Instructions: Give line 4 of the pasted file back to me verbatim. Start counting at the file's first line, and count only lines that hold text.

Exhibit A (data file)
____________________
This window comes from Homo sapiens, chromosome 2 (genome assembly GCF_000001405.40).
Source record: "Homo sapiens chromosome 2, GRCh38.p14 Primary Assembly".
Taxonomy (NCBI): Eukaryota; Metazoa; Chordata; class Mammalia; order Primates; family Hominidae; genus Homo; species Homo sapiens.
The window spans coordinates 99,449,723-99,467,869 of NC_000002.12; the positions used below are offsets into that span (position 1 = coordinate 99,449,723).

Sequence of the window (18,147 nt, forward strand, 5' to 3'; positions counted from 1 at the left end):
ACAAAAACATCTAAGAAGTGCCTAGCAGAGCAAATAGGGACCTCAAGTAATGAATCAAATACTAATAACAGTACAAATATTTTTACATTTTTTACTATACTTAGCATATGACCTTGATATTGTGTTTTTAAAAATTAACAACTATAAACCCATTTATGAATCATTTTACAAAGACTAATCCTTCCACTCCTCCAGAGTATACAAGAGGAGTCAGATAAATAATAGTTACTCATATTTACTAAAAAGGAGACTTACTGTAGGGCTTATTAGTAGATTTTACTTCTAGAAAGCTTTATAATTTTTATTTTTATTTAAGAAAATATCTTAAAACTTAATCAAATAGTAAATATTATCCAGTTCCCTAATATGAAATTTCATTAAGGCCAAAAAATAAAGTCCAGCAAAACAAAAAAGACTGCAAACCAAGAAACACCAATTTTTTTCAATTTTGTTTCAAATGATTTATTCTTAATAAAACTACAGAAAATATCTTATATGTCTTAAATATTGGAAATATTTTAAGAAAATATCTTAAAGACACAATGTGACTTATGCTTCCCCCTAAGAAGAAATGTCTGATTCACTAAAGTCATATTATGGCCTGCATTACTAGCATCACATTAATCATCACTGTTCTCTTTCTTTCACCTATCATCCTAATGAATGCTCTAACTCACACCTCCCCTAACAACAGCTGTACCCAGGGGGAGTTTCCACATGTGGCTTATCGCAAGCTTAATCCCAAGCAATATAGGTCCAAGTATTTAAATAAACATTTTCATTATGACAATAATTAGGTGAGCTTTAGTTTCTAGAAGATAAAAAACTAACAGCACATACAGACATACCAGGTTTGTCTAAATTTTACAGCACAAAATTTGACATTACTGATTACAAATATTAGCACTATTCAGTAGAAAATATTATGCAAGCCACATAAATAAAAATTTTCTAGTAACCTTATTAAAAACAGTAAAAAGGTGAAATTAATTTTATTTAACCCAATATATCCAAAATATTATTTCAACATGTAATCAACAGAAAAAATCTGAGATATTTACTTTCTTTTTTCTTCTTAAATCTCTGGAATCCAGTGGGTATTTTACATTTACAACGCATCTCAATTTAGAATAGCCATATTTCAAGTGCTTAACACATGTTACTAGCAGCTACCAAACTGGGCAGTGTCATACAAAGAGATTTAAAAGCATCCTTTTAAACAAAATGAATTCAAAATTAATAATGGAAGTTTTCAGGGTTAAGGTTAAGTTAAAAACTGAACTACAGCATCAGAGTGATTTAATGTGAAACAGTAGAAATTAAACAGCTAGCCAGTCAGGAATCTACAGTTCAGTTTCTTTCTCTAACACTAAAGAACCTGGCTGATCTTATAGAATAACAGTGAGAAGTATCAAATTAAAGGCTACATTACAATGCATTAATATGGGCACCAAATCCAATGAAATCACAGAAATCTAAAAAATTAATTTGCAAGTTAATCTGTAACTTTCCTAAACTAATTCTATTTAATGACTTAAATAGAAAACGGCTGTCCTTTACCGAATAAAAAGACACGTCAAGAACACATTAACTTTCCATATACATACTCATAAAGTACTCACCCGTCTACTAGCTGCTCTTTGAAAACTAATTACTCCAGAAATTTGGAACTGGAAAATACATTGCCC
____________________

The window spans coordinates 99,449,723-99,467,869 of NC_000002.12; the positions used below are offsets into that span (position 1 = coordinate 99,449,723).